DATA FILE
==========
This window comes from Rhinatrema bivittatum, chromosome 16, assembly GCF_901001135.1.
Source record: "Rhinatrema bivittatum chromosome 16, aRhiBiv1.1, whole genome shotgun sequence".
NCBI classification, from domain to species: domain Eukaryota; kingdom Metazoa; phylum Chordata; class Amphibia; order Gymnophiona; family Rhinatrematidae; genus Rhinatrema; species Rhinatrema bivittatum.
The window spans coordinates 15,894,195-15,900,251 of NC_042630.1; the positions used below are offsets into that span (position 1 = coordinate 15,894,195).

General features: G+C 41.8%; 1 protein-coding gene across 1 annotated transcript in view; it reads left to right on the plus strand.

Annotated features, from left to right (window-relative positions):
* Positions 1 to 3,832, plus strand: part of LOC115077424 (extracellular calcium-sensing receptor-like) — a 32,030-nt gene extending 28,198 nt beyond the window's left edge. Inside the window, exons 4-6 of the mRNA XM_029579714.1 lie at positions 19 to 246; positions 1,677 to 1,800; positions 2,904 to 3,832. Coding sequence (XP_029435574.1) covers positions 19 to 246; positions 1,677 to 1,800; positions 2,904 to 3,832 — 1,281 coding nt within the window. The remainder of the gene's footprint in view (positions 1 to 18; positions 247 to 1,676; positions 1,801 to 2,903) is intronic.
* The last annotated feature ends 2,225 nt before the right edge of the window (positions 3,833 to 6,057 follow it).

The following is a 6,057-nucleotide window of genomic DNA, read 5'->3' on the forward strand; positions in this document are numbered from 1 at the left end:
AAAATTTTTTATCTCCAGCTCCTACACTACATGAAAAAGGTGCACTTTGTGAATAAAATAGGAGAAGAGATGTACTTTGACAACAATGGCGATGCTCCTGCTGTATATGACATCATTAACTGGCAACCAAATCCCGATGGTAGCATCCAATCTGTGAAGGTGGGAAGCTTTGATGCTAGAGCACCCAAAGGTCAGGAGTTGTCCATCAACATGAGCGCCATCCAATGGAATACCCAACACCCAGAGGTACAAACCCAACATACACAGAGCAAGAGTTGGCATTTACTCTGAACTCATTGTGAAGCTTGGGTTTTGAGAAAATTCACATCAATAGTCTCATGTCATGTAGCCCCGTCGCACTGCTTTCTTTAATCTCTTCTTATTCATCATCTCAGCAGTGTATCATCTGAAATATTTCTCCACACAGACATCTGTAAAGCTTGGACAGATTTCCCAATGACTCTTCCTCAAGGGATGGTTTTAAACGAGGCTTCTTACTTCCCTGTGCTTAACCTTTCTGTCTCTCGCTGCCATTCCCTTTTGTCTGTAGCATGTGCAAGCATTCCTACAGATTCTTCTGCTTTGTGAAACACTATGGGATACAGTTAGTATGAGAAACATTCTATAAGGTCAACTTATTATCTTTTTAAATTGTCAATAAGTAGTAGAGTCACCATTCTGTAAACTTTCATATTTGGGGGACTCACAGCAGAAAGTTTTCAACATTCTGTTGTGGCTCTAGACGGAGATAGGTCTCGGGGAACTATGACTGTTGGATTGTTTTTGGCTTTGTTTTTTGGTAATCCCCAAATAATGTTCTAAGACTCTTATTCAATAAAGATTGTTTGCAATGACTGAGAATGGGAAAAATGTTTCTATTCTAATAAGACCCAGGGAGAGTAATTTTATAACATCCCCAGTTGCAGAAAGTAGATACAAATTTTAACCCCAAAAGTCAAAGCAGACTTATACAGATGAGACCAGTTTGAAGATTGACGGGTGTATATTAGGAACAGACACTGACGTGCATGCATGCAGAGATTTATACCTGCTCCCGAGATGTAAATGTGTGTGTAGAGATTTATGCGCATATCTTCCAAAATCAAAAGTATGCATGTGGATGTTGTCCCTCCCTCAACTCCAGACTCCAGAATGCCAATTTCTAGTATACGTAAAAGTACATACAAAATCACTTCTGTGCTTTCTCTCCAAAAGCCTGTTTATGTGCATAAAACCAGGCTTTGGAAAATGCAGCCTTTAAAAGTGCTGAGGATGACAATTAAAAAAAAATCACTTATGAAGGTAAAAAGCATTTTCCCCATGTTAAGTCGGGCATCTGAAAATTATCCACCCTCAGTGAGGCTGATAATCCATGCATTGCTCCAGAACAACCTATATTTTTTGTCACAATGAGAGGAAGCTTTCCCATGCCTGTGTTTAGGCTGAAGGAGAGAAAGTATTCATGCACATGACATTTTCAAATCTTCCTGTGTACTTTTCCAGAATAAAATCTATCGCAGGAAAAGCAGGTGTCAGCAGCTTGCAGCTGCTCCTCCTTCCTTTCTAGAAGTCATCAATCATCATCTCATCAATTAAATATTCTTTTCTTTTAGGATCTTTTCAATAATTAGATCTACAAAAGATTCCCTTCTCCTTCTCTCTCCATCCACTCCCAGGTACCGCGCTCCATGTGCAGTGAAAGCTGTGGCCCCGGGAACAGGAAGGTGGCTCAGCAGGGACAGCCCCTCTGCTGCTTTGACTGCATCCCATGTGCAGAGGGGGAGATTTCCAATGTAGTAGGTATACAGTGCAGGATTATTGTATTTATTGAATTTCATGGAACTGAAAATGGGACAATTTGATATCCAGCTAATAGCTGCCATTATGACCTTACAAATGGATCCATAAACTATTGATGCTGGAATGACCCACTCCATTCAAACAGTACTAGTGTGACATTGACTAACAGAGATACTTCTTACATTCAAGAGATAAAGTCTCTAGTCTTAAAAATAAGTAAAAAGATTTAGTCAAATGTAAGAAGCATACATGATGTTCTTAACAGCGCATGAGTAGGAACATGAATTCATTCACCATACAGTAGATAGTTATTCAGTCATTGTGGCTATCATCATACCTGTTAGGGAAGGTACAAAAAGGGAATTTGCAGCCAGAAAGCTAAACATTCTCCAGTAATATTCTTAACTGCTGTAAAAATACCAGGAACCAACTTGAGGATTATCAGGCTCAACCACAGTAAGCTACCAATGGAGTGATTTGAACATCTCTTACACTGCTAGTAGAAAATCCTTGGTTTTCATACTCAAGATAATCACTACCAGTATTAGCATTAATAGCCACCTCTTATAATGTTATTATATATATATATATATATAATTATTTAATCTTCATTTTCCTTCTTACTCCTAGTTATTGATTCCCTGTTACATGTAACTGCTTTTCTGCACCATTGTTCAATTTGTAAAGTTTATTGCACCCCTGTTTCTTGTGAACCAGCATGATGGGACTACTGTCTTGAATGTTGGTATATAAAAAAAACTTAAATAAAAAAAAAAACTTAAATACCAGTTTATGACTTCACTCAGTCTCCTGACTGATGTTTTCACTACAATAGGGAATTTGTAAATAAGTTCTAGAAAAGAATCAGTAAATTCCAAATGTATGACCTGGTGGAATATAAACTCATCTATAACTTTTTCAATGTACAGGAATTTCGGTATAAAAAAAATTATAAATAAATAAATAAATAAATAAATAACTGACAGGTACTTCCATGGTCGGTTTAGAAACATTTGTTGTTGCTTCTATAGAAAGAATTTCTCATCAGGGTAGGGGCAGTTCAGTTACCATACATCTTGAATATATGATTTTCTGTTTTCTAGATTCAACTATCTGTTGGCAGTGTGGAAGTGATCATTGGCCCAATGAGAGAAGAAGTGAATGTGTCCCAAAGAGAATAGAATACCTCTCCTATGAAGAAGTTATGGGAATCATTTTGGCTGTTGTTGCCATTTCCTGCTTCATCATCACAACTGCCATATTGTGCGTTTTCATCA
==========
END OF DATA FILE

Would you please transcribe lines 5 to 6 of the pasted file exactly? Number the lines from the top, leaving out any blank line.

General features: G+C 41.8%; 1 protein-coding gene across 1 annotated transcript in view; it reads left to right on the plus strand.

Annotated features, from left to right (window-relative positions):